Robert C. Priddy

Writings on diverse themes from philosophy, psychology to literature and criticism

  • Robert Priddy


    In this blog I post information and critical views concerning ideologies, belief systems and related scientific materials etc. I am a retired philosophy lecturer and researcher, born 1936.

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Is religion necessary to humanity?

Posted by robertpriddy on November 23, 2009

“As my friend Matt Ridley has written, ‘Most scientists are bored by what they have already discovered. It is ignorance which drives them on’,
Mystics exalt in mystery and want it to stay mysterious.”
Richard Dawkins ‘The God Delusion’ (p. 151f, Black Swan 2007 edition)

The reasons for supposing the benevolent existence of a caring God are very many and powerful, not least the need of adults to assuage anxiety and fear about existence and death, of suffering and possible divine punishments over and above those exacted by our own kind (or for the weak-mind, that of an eternal hell run by demons or a devil). Whether faith in religion has an overall positive or negative function for humankind is inseparable from the ultimate question of the existence of a God, whether as a Supreme Intelligence, the Creator of the Cosmos, and Omniscient and Omnipotent consciousness – or the like expressed in other terms.

To place faith in a being that does not exist cannot be genuinely fruitful in the longer term.  It may certainly have a temporary or even quite extended   consoling or uplifting effect on people. Yet it is really an expression of ignorance which, obviously, cannot be fruitful for humankind and whatever future it may have.

As science continues, decade after decade, to fill more and more of the gaps in our knowledge, there is less and less space for the mystical explanation and the supposed ‘divine hand’. The process of cumulative human knowledge based on massive observation and experimentation – instead of superstition and speculative theology – has continued since earliest human history, when the actual causes of some natural phenomena began to be understood. In the last century it has been progressing geometrically and shows no sign of slowing down.

“If the history of science tells us anything, it is that we get nowhere by labelling our ignorance “God”.
Jerry Coyne, US geneticist, reviewing the legally discredited ‘creationist’ theory of Behe.

Creationism – the belief that the world was created by one or more intelligent beings (usually God, spirits or deities) – was almost (though not entirely) universally believed before European science and philosophy progressed. The creationist belief came under strong attack as the science of evolution  advanced to become accepted by most world scientists and intelligentsia. The body of knowledge explaining the development of all living beings has developed and grown by leaps and bounds at an ever-increasing rate. It is so many-sided, so empirically fact-based that religionists’ counter-arguments have fast narrowed down to a very limited scope.  The so-called ‘unknown’ causes – which were the main support of creationism and other forms of mysticism (including belief in evil deities like Satan) – have been largely explained in phenomenal detail and tested by observation and experiment. The once universal awe and fear of a Divine Creator whose planned and rules the natural order – red in tooth and claw – and the near endless series of calamitous hells that world history had recorded became less and less convincing and effective.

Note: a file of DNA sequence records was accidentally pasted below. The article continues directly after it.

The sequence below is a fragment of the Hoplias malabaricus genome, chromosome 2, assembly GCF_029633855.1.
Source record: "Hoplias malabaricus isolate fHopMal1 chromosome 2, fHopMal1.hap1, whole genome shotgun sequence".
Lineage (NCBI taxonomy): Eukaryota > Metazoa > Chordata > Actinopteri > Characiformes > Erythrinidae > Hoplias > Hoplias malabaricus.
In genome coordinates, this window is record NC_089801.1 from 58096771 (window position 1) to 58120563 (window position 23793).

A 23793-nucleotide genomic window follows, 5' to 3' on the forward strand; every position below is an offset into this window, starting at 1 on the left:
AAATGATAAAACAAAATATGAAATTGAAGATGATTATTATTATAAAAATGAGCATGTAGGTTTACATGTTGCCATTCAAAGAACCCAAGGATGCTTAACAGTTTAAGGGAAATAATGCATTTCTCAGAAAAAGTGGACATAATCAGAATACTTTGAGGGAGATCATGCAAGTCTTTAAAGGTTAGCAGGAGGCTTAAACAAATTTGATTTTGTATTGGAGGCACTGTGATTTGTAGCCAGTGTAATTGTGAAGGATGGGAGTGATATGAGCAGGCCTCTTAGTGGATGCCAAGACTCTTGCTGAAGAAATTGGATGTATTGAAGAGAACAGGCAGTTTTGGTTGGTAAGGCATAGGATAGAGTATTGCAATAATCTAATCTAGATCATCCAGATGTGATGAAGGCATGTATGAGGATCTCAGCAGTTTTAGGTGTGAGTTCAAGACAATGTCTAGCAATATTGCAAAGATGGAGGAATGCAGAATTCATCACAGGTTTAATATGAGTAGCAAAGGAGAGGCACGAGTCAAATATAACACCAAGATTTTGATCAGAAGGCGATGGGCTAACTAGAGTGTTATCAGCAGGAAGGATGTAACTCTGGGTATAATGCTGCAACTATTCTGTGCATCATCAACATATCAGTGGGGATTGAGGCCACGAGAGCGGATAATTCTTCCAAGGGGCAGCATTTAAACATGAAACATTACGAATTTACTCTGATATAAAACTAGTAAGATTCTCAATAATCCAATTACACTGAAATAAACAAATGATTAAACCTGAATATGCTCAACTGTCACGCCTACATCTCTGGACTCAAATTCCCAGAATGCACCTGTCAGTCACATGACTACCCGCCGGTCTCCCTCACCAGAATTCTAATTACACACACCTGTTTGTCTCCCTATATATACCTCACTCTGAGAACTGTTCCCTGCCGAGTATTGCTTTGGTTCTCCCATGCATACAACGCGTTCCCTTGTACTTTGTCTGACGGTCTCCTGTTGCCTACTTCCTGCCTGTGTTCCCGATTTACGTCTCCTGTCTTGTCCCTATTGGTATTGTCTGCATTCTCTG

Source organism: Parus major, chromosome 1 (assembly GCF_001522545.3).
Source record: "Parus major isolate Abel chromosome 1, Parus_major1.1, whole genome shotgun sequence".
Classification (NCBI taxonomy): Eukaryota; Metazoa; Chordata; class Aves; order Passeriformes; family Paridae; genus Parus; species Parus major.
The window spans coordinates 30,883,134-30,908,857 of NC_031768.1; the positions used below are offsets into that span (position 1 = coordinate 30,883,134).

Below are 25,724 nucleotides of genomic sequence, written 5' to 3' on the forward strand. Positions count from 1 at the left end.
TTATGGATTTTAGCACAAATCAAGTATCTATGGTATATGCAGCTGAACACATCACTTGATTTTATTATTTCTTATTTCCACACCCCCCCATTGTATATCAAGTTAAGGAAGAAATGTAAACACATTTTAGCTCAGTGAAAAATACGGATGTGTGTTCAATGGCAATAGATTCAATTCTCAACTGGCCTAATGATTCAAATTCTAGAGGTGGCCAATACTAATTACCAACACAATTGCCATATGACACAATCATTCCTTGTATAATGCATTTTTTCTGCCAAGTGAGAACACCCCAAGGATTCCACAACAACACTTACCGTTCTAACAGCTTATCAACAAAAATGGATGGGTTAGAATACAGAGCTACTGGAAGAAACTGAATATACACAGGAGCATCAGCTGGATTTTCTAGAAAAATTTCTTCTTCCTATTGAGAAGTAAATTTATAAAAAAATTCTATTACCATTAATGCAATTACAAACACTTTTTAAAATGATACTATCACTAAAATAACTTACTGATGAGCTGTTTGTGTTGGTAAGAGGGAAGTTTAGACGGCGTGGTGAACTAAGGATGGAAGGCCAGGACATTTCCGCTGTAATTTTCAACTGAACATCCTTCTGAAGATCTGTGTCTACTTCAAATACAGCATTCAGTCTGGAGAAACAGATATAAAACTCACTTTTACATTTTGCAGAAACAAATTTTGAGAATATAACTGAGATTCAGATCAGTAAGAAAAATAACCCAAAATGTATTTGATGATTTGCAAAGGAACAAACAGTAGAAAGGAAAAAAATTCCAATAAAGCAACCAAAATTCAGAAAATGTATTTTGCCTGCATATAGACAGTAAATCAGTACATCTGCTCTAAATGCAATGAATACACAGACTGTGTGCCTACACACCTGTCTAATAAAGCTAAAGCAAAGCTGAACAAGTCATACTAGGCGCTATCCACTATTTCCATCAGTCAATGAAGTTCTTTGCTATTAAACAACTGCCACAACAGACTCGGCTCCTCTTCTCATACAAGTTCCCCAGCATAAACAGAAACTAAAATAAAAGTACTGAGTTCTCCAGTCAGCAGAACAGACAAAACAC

Beliefs in supernatural phenomena and beings has most often been due to sheer ignorance of causes of what are natural phenomena and events. The sense of being looked after by an omnipotent protective parent is natural and all but unavoidable for children to survive until adulthood, but many cannot make the transition and find some other imaginary being as a substitute – angels, spiritual beings of all conceivable (but unobservable) description and not least the most often vague catch-all belief in ‘God’. Such conceptions formed and became ritualised and a part of a primitive developing culture, and remained in the long run (though constantly modified in the transition of cultures – even beyond recognition).

When science gave rise to the versatile alternative form of understanding of the universe and superstitions were shed on a huge scale, the keystone idea of all traditional religions – an all-powerful, all-knowing God creator (and destroyer) – appeared more and more superfluous, even ridiculous. The idea of such an insuperable (and often most fearful) being was used to control people, whether or not cynically was discredited. However, even today the priesthoods are powerful influences and even belief in a strong, determined and clever person as being holy, divine, or even God Himself in human form is most common in history. (Rama, Jehova, Jesus, Roman and Eastern emperors… and countless more since). Today there are plenty who profess to be holy, divine and even to be God Incarnate, and they often have very large followings (especially in the East) and countless charlatans proclaims they are God’s Messenger, God’s Mouthpiece, or God’s Representative on Earth (e.g. not forgetting the Catholic Pope as ‘Vicar of God’, meaning ‘deputy’).

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